Stockton, with characteristic delicacy, refrained from making himself known until the Vernes had recovered from the embarrassments of leaving the ship. He followed them at a distance to the “V” section where they waited for the customs examination. With mingled feelings he saw that Finsbury Verne was no cloud-walking deity, but one even as himself, indifferently clad, shy and perplexed of eye, worried with the comic cares of a family man. All his heart warmed toward the poet, who stood in his bulging greatcoat, perspiring and aghast at the uproar around him. He shrank from imagining what might happen when he appeared at home with the whole family, but without hesitation he approached and introduced himself.

Verne’s eyes shone with unaffected pleasure at the meeting, and he presented the reviewer to his wife and the children, two boys and two girls. The two boys, aged about ten and eight, immediately uttered cryptic remarks which Stockton judged were addressed to him.

“Castorian!” cried the larger boy, looking at the yellow suit.

“Polluxite!” piped the other in the same breath.

Mrs. Verne, in some embarrassment, explained that the boys were in the throes of a new game they had invented on the voyage. They had created two imaginary countries, named in honour of the goldfish, and it was now their whim to claim for their respective countries any person or thing that struck their fancy. “Castoria was first,” said Mrs. Verne, “so you must consider yourself a citizen of that nation.”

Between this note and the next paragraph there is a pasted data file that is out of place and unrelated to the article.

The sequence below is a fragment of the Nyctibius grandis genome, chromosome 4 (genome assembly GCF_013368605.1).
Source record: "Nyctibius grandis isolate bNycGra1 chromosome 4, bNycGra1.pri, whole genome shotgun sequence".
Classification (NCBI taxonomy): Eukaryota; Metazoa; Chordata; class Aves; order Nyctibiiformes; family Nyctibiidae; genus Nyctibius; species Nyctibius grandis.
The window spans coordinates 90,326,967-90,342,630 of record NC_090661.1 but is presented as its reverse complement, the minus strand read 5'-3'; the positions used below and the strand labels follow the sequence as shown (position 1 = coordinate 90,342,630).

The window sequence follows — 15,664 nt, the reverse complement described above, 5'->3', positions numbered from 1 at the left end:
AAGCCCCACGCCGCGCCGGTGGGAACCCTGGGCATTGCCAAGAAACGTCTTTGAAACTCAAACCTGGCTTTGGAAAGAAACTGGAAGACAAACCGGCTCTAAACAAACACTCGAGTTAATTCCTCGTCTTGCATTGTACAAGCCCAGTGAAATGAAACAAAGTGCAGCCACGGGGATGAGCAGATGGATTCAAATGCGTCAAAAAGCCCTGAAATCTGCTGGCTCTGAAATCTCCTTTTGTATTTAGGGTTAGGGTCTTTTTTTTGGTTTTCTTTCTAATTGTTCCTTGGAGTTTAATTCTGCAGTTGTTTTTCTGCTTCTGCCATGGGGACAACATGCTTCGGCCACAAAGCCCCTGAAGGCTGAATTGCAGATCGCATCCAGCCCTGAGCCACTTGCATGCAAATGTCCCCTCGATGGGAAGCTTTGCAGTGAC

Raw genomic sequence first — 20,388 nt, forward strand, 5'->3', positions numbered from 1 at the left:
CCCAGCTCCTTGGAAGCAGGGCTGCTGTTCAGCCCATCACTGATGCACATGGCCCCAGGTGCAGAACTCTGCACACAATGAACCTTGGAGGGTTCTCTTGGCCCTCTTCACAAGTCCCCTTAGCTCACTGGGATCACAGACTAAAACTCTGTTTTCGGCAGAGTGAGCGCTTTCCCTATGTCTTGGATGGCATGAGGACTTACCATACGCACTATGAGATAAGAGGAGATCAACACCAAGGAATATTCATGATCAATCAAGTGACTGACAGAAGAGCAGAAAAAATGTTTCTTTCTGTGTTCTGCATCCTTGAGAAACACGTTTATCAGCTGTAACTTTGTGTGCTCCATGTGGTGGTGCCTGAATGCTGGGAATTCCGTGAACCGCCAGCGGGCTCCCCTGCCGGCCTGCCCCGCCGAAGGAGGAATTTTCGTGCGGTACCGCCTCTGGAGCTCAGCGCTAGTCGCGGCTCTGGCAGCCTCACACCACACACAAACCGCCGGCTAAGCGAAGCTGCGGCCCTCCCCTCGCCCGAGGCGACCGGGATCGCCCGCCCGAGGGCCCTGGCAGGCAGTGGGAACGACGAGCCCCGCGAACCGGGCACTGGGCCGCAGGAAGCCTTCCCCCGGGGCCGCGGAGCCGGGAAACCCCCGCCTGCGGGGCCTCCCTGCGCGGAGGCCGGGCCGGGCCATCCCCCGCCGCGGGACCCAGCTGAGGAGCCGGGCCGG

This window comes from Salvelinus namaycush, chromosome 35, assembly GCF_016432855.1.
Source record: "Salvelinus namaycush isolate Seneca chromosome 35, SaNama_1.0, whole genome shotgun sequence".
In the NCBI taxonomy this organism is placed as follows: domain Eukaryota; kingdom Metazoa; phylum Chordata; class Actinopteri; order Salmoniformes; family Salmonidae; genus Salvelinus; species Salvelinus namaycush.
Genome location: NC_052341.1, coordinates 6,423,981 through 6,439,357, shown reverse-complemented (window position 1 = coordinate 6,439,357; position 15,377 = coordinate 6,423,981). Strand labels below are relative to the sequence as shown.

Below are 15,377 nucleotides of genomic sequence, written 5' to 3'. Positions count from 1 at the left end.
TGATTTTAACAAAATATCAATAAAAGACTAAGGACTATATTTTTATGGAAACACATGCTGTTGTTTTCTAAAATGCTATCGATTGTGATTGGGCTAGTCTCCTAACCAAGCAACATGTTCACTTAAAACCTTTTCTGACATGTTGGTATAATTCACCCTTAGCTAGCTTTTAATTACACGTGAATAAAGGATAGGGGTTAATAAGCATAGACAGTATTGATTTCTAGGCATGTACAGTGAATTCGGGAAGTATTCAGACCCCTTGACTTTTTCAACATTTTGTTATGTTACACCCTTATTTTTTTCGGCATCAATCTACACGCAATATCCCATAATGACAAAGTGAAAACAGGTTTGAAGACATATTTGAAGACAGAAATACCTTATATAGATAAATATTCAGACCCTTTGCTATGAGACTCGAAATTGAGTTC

Somewhat shamefaced at this sudden honour, Mr. Stockton turned to the poet. “You’re all coming home with me, aren’t you?” he said. “I got your telegram this morning. We’d be delighted to have you.”

“It’s awfully good of you,” said the poet, “but as a matter of fact we’re going straight on to the country to-morrow morning. My wife has some relatives in Yonkers, wherever they are, and she and the children are going to stay with them. I’ve got to go up to Harvard to give some lectures.”

A rush of cool, sweet relief bathed Stockton’s brow.

“Why, I’m disappointed you’re going right on,” he stammered. “Mrs. Stockton and I were hoping–“

“My dear fellow, we could never impose such a party on your hospitality,” said Verne. “Perhaps you can recommend us to some quiet hotel where we can stay the night.”

Like all New Yorkers, Stockton could hardly think of the name of any hotel when asked suddenly. At first he said the Astor House, and then remembered that it had been demolished years before. At last he recollected that a brother of his from Indiana had once stayed at the Obelisk.

After the customs formalities were over–not without embarrassment, as Mr. Verne’s valise when opened displayed several pairs of bright red union suits and a half-empty bottle of brandy–Stockton convoyed them to a taxi. Noticing the frayed sleeve of the poet’s ulster he felt quite ashamed of the aggressive newness of his clothes. And when the visitors whirled away, after renewed promises for a meeting a little later in the spring, he stood for a moment in a kind of daze. Then he hurried toward the nearest telephone booth.

As the Vernes sat at dinner that night in the Abyssinian Room of the Obelisk Hotel, the poet said to his wife: “It would have been delightful to spend a few days with the Stocktons.”

“My dear,” said she, “I wouldn’t have these wealthy Americans see how shabby we are for anything. The children are positively in rags, and your clothes–well, I don’t know what they’ll think at Harvard. You know if this lecture trip doesn’t turn out well we shall be simply bankrupt.”

The poet sighed. “I believe Stockton has quite a charming place in the country near New York,” he said.

“That may be so,” said Mrs. Verne. “But did you ever see such clothes? He looked like a canary.”